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Blockchain Tech Could Change the Way Shops See Vehicles

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March 16, 2020—There are so many potential uses for blockchain technology. Lucy Hakobyan, who is head of program at the Mobility Open Blockchain Initiative (MOBI), is an encyclopedia of a dizzying array of potential activities that could be supported by blockchain.

“Some of the use cases that we focus on in our working groups are vehicle digital identity and history; the concept of usage based mobility, usage based payment, usage based insurance; the concept of connected mobility and data marketplaces—the data that comes out of telematics, out of infrastructure and can be potentially shared with others to speed up potential use cases,” she says. “Supply chain; electric vehicles and grid integration, things like tokenizing carbon credits, enabling peer-to-peer energy service exchanges; and of course science and securitization, which can span all the way from securitization of loans in a vehicle as well securitization of infrastructure.”

As an organizer of working groups that discuss blockchain uses, Hakobyan brings stakeholders together to discuss the potential uses, pitfalls and solutions for blockchain technology in mobility and transportation.

Working group members include OEMs, other nonprofits, tech startups, NGOs and others. One big goal for MOBI’s work is to produce standardization models for blockchain’s deployment in all these use cases, Hakobyan says.


What is Blockchain?

The blockchain started as the technology backing Bitcoin more than a decade ago. It isn’t the digital currency itself, but it is how Bitcoin transactions are recorded.

Blockchain is a shared, digital ledger system that works best when it’s decentralized (or distributed), so that each individual in the system has the ledger and checks accuracy with one another. When a transaction or change is made, each system updates the ledger at the same time.

“A number of actors can be accessing a real-time information system,” Hakobyan says. “That doesn’t necessarily have to be public, and for certain use cases it actually won’t be public.”

IBM has a handy primer on the technology, but the basics are that blockchain is:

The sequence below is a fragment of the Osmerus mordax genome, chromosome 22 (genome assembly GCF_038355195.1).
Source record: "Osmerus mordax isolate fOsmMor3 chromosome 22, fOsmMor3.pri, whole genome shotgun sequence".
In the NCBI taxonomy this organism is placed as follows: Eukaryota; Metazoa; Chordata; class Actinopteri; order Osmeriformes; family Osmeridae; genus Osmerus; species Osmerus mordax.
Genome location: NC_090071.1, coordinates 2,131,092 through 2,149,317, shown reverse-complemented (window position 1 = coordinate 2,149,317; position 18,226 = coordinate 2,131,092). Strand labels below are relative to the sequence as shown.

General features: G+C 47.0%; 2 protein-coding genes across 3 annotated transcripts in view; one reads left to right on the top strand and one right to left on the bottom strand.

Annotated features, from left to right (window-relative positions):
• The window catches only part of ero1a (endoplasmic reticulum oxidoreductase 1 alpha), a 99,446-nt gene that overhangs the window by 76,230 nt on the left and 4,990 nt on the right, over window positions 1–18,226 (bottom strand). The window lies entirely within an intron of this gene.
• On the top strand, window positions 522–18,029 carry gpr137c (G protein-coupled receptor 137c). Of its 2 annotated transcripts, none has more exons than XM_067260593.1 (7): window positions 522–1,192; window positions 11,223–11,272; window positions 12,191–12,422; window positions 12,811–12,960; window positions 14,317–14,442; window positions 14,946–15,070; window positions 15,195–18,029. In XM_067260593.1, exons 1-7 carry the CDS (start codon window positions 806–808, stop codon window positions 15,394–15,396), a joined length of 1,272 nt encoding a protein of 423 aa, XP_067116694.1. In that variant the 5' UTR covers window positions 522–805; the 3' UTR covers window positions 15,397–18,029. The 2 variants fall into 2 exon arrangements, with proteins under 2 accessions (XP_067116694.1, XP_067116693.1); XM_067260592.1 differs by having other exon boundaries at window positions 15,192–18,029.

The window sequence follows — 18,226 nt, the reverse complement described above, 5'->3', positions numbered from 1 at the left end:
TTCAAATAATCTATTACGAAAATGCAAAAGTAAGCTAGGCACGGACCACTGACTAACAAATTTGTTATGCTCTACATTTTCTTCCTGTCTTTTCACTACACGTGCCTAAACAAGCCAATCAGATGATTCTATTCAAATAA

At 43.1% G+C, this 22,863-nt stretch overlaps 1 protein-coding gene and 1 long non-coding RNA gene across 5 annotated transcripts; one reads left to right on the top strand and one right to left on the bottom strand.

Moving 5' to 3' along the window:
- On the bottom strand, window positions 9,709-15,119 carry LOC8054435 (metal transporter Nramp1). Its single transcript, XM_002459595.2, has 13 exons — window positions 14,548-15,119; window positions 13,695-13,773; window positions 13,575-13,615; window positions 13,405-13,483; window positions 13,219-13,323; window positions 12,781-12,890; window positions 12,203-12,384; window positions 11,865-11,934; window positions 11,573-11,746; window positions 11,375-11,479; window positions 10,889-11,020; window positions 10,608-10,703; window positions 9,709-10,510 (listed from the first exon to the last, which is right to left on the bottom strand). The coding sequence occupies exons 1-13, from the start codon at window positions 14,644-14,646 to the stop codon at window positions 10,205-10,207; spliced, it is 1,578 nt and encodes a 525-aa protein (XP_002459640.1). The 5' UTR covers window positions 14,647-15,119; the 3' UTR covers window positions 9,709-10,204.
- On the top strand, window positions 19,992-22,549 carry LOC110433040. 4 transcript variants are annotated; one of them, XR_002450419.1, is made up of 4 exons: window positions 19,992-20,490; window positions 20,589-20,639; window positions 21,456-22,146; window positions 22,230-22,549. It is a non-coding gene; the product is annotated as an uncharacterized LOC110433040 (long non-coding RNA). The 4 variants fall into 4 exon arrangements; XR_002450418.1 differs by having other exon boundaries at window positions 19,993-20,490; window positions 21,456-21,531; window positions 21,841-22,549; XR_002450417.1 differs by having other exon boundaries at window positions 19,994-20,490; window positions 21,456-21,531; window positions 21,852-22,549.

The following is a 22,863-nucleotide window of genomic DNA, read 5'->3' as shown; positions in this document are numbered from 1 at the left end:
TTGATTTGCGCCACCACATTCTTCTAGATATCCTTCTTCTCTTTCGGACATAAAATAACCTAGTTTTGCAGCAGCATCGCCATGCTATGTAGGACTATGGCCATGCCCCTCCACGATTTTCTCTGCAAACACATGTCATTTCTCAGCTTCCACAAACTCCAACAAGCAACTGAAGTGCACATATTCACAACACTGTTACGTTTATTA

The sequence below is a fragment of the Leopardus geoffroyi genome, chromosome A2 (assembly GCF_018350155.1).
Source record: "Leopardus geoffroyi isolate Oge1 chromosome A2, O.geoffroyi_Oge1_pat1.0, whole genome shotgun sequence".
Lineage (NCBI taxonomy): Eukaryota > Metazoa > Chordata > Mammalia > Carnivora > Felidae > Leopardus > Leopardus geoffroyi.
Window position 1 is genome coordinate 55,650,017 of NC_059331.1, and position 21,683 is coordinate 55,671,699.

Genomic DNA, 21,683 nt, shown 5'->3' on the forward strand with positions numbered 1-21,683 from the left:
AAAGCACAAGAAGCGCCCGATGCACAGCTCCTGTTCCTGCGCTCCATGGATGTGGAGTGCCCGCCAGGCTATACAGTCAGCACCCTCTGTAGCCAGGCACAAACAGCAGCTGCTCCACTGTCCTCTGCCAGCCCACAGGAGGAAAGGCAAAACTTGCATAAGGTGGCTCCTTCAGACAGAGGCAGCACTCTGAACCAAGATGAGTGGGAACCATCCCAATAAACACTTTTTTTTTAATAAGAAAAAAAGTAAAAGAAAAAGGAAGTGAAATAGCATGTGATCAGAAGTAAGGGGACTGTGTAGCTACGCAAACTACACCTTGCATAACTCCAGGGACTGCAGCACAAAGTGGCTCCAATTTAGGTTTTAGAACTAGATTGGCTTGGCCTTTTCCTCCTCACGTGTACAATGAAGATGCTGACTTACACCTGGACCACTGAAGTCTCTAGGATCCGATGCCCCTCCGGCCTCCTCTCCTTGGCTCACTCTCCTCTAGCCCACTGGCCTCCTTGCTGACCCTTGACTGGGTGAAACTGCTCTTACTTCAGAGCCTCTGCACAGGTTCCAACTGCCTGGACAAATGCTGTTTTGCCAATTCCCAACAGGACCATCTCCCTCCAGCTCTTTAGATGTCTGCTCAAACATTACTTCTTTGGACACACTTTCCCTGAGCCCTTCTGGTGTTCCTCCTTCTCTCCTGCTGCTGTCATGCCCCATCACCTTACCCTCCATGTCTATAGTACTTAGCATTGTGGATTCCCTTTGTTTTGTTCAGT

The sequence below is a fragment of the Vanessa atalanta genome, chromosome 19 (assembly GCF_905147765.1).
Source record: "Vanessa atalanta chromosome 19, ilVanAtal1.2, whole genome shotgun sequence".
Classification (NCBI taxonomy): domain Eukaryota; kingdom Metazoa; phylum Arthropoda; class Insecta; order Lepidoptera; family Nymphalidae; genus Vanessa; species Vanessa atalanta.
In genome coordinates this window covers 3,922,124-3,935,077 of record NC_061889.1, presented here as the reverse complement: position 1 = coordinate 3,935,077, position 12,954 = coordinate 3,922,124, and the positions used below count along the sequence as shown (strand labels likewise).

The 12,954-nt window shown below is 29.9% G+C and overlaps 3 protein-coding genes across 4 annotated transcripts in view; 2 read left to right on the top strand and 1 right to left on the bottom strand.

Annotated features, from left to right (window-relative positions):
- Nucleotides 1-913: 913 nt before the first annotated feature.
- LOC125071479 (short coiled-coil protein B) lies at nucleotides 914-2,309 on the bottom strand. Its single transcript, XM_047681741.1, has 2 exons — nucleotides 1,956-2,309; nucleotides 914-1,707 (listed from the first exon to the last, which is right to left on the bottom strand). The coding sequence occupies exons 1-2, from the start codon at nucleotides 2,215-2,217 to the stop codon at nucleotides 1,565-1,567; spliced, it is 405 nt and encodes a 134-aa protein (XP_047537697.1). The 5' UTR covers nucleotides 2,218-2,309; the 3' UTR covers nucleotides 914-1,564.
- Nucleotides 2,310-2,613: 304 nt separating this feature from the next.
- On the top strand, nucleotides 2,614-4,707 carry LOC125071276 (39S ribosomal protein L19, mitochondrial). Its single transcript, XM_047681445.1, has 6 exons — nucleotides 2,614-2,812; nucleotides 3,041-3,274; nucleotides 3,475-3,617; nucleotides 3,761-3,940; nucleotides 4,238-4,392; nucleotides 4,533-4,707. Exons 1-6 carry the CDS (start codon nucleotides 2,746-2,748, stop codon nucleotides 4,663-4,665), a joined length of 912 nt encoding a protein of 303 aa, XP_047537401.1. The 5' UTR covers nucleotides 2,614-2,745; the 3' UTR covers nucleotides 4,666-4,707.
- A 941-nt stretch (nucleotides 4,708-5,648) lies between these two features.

• Distributed

  • Tamper-proof. According to IBM: “No participant can change or tamper with a transaction after it’s been recorded to the shared ledger. If a transaction record includes an error, a new transaction must be added to reverse the error, and both transactions are then visible.”

  • Includes Smart Contracts. These are a set of rules that govern a particular blockchain and have to do with its purpose, such as a particular kind of financial transaction.


Why Should Repair Shops Pay Attention?

One standard that MOBI is working to develop is a way for blockchain technology to be the bookkeeper of vehicles’ lives.

“I think one of the most appropriate use cases that we’re looking at is the vehicle identity itself,” Hakobyan says. “We released our first standard in July of last year.”

The first standard had to do with how factory specs and build data can be recorded as the vehicle leaves the factory. This starts a vehicle’s life cycle.

The next step will be to develop a standard for how everything else is stored during a vehicle’s life. And the decentralized nature of the blockchain means that auto shops will be able to access and add to that vehicle’s history.

“We are exploring the lifetime events that will become part of the vehicle identity,” Hakobyan says. “That includes repairs that are made. That includes part replacements, accidents and claims. And repair shops are one of the stakeholders in this ecosystem, and potentially one of the adopters of blockchain technology going forward and enabling, really, the concept of vehicle identity.”

Developing the standard means that there will have to be an agreed format for how shops enter data, how parts are logged, whether or not the reason for a repair is logged et cetera. That way, the vehicle identity is consistent and easier to use.

MOBI’s vehicle ID working group is chaired by Groupe Renault and Ford with support from Accenture, AIOI Insurance, BMW, Car Vertical, Cerebri AI, Cognizant, ConsenSys, CPChain, Dealer Market Exchange, DLT Labs, GM, Honda, Hyperledger, IBM, IOTA, Kar Auction Services, Luxoft, MintBit, Netsol Tech, Oaken Innovations, On The Road Lending, Quantstamp, Trusted IoT Alliance, and Xapix, according to a press release on the release of its first standard.

In that same press release, a Ford representative captured the ability for blockchain to increase efficiencies.

"The real power of blockchain comes from enabling networks of people and things to transact with each other without intermediaries," said Alan Gordon, a Ford representative and co-chair of MOBI's VID Working Group. "A crucial first step to enabling these networks is for participants to be able to identify each other in a way that everyone understands. Providing this identity for vehicles is the goal of the first phase of the VID standard."

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